Unlock agribusiness through the declaration on soil and fertiliser

The head of Agri-business in BIDCO Africa Company John Kariuki chats with with farmers in Kikopey Gilgil on how they can start growing sunflowers in the region. [File, Standard]

Like millions of other Kenyans, my parents are smallholder farmers. According to the Food and Agriculture Organisation (FAO), there are 33 million smallholder farms across Africa, contributing up to 90 per cent of food production in sub-Saharan African countries.

Yet, smallholders account for nine out of ten people living in poverty in sub-Saharan Africa. The troubling statistics were at the forefront of my mind during the recently concluded Africa Fertiliser and Soil Health Summit in Nairobi.

Ironically, the key summit unfolded alongside Kenya’s controversial fake fertiliser scandal. Our Agriculture Cabinet Secretary was notably absent from the sessions as he was extremely busy defending himself before a parliamentary committee investigating the scandal.

After numerous sessions, it became clear that agribusiness could transform farming in Africa into a sustainable livelihood for millions.

The summit provided a clear roadmap to significantly enhance agribusiness across the continent, promising food security and economic prosperity. But how exactly can we make this a reality? 

Firstly, as African nations, we aim to triple production and distribution of organic and inorganic fertilisers by 2034. By focusing on local production, we reduce our dependency on international markets, making affordable inputs available to smallholder farmers. This stabilises our agricultural base and creates opportunities for local employment and innovation.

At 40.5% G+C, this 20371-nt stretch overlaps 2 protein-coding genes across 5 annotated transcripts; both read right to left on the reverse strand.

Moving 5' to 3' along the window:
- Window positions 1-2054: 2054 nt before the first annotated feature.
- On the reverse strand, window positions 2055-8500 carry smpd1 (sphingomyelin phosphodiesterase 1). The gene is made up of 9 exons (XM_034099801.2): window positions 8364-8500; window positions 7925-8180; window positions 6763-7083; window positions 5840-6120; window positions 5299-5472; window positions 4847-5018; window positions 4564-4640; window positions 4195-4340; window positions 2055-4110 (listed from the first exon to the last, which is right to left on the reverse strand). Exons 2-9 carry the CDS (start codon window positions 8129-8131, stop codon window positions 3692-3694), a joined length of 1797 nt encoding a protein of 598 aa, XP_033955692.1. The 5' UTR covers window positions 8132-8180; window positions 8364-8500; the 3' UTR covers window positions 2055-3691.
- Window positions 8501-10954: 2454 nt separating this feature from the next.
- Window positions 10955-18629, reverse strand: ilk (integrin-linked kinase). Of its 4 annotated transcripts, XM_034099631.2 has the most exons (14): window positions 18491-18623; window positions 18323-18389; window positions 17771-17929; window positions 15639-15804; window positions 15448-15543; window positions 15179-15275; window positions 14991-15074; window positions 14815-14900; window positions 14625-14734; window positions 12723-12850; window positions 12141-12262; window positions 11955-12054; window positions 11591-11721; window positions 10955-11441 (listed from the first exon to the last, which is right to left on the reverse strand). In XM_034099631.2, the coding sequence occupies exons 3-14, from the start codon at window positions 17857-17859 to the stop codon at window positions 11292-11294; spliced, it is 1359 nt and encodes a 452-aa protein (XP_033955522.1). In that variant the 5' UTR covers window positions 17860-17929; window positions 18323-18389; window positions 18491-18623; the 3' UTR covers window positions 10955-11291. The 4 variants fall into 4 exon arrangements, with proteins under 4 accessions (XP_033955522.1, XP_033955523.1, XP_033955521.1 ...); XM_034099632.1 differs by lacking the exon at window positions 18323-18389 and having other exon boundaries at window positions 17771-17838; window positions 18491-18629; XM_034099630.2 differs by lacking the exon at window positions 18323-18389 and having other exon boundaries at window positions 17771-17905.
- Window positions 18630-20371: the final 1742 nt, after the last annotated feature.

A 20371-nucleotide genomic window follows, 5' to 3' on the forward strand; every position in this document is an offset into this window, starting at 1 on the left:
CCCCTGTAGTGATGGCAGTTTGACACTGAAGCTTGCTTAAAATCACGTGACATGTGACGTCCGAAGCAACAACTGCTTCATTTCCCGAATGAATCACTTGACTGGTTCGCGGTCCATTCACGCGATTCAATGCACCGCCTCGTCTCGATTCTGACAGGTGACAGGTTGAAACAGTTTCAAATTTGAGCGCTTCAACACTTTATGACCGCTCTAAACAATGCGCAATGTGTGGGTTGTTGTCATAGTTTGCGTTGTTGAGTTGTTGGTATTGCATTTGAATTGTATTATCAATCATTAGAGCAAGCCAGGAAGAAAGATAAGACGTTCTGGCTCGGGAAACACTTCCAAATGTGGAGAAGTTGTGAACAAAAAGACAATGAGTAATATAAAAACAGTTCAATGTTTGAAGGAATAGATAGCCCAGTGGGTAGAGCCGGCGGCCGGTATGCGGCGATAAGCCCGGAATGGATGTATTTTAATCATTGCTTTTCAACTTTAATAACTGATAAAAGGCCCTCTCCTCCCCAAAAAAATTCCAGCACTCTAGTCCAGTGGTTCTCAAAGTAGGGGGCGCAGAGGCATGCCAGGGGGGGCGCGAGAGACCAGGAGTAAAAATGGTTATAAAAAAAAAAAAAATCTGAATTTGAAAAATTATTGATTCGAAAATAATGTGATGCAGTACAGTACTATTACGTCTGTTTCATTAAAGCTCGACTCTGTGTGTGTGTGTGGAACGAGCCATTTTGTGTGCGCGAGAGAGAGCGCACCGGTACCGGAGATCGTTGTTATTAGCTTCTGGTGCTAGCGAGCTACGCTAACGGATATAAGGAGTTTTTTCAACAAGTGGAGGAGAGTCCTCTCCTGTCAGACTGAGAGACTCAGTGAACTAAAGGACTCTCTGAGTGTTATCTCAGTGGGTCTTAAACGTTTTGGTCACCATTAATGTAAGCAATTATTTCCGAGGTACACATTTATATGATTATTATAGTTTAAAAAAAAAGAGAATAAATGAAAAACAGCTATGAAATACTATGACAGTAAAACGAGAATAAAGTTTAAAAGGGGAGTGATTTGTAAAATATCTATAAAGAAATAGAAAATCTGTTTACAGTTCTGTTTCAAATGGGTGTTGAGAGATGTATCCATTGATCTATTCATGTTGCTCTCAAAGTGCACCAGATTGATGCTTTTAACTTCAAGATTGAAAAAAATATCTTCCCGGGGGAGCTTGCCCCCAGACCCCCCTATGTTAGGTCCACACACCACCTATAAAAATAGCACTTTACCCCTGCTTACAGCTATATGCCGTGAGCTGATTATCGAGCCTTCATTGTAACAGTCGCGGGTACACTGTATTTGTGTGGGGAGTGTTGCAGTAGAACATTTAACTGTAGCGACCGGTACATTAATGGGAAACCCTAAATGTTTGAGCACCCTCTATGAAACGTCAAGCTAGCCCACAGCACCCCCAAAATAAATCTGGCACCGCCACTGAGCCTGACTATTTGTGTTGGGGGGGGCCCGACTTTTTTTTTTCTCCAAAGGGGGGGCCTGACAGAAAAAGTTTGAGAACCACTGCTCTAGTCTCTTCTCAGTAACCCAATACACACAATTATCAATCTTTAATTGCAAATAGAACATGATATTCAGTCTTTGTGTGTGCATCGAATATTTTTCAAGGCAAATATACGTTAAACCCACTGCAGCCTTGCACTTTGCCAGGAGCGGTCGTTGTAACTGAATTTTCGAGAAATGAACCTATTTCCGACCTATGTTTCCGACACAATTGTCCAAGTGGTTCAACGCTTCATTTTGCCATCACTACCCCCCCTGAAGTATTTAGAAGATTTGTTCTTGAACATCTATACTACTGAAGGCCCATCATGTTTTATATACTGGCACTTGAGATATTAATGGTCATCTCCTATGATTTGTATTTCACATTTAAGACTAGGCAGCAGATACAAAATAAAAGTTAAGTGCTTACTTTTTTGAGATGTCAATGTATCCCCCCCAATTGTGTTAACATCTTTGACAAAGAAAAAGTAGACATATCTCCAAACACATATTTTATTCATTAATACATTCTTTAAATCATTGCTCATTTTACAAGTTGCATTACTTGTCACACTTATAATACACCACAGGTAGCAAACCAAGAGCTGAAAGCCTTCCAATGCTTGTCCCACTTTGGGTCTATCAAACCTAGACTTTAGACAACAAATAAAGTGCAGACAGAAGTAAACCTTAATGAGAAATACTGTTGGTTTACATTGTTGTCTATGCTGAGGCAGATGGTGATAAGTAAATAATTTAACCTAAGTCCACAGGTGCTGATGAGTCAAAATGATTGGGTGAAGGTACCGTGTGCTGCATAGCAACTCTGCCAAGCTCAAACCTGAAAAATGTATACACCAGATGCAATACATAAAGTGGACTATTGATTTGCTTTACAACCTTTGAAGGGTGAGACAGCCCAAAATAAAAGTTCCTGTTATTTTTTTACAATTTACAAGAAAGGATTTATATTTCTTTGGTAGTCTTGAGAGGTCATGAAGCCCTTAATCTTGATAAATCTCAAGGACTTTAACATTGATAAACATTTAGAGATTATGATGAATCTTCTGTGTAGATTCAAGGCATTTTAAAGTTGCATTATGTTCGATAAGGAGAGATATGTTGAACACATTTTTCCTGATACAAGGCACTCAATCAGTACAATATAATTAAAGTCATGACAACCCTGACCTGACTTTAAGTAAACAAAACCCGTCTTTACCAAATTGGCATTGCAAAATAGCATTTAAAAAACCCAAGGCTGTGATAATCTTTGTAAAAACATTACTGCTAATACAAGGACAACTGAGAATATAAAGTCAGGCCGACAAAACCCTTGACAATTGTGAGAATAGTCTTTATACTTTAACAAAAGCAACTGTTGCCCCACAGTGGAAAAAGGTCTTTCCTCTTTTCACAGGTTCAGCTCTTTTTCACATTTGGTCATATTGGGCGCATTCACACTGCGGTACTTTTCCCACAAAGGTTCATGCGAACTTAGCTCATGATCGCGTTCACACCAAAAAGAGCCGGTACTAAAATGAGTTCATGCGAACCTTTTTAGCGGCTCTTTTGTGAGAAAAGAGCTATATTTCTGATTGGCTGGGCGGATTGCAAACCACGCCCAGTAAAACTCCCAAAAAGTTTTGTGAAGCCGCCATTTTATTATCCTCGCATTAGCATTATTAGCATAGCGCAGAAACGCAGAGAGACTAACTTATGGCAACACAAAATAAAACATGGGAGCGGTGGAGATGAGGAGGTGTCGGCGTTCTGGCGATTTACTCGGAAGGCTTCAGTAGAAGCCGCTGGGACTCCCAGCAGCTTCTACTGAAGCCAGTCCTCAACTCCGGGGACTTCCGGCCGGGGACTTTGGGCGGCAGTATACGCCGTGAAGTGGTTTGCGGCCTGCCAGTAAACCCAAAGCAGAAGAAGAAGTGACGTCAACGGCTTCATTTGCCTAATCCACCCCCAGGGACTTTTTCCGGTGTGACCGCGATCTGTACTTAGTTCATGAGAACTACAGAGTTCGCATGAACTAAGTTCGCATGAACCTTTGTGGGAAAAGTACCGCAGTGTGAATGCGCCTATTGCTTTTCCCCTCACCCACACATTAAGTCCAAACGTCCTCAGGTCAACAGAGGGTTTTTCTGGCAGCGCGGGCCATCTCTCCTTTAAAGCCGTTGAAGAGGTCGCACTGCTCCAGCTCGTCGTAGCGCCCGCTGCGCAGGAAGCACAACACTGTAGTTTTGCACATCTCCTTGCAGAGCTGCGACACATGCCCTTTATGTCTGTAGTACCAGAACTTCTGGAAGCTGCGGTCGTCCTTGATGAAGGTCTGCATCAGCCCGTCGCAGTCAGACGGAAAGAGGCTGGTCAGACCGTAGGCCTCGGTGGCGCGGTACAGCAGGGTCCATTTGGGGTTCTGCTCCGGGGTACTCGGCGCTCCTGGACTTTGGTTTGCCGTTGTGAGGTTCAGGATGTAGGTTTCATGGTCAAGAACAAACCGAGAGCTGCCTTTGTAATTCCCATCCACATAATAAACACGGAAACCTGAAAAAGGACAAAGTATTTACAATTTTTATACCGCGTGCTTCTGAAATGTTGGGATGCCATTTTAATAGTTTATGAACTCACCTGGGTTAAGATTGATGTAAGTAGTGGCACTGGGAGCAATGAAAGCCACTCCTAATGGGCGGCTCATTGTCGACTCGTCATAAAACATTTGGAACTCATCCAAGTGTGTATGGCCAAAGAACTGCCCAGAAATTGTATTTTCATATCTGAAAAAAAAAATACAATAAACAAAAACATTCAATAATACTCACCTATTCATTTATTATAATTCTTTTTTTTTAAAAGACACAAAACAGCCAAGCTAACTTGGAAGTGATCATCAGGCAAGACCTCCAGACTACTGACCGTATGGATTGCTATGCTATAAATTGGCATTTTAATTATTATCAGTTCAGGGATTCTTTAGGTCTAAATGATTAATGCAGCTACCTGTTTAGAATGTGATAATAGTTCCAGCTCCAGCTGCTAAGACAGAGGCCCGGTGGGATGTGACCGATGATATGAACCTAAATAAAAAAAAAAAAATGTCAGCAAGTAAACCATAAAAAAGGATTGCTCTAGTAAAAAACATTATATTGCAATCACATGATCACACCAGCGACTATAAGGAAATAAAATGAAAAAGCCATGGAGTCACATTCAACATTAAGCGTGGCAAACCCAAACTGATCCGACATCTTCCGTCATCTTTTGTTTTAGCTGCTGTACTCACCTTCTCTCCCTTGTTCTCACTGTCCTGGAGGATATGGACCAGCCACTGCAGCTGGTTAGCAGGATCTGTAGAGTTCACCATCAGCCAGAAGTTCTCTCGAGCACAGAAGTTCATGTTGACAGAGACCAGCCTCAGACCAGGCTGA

Secondly, reversing degradation on 30 per cent of our lands will involve employing integrated soil and water conservation techniques. This critical step not only enhances productivity but also aligns with environmental conservation efforts.

Thirdly, solid financial backing and supportive policies are essential. The Africa Fertiliser Financing Mechanism will enhance the infrastructure needed to meet our fertiliser production goals, while policy harmonisation ensures these ambitious targets are met efficiently.

Fourthly, although not highlighted in the summit’s recommendations, strengthening biosecurity measures by strictly monitoring imports, especially of used vehicles and equipment, is crucial. The International Standards for Phytosanitary Measures (ISPM 41) was established to manage the risks associated with these imports, requiring stringent cleaning and treatment to prevent introduction of pests. Adhering to ISPM 41 is essential for protecting our crops and soils, ensuring longevity and efficacy of our agricultural efforts.

Fifthly, engaging the youth in agribusiness not only taps into their reservoir of innovation and energy but also cultivates a future adept in modern agricultural practices.

By channeling educational and financial resources toward young farmers and ecopreneurs, we empower a generation poised to navigate and excel in the complexities of soil science and fertiliser management.

Intriguingly, with over 60 per cent of Africa’s population under 25 and agriculture accounting for 23 per cent of sub-Saharan Africa’s GDP, harnessing this demographic’s potential could significantly drive economic growth and innovation in agriculture.

This strategic focus is vital for transforming agribusiness into a field that is both lucrative and sustainable, appealing to the entrepreneurial spirit of young Africans. 

Moreover, the African Development Bank forecasts that Africa’s agribusiness sector, driven by local innovations and investments, could reach US$1 trillion by 2030. 

Our strategy calls for unity among government officials, private sector leaders and farming communities. By working together, we aim to transform the ambitious goals of the Nairobi Declaration into real benefits for everyone. Every Kenyan and African must engage as we progress. United, we can ground our economic growth in agribusiness. It’s time to act boldly.

The Nairobi Declaration on Africa Fertiliser and Soil Health Summit in Nairobi endorsed by various heads of state provides a solid foundation for building a strong, agribusiness-led economy. Let’s seize this opportunity to turn plans into action and transform our agricultural landscape into a thriving reality across the continent. Above all integrity must be our guiding star. Twende kazi! Think green, act green!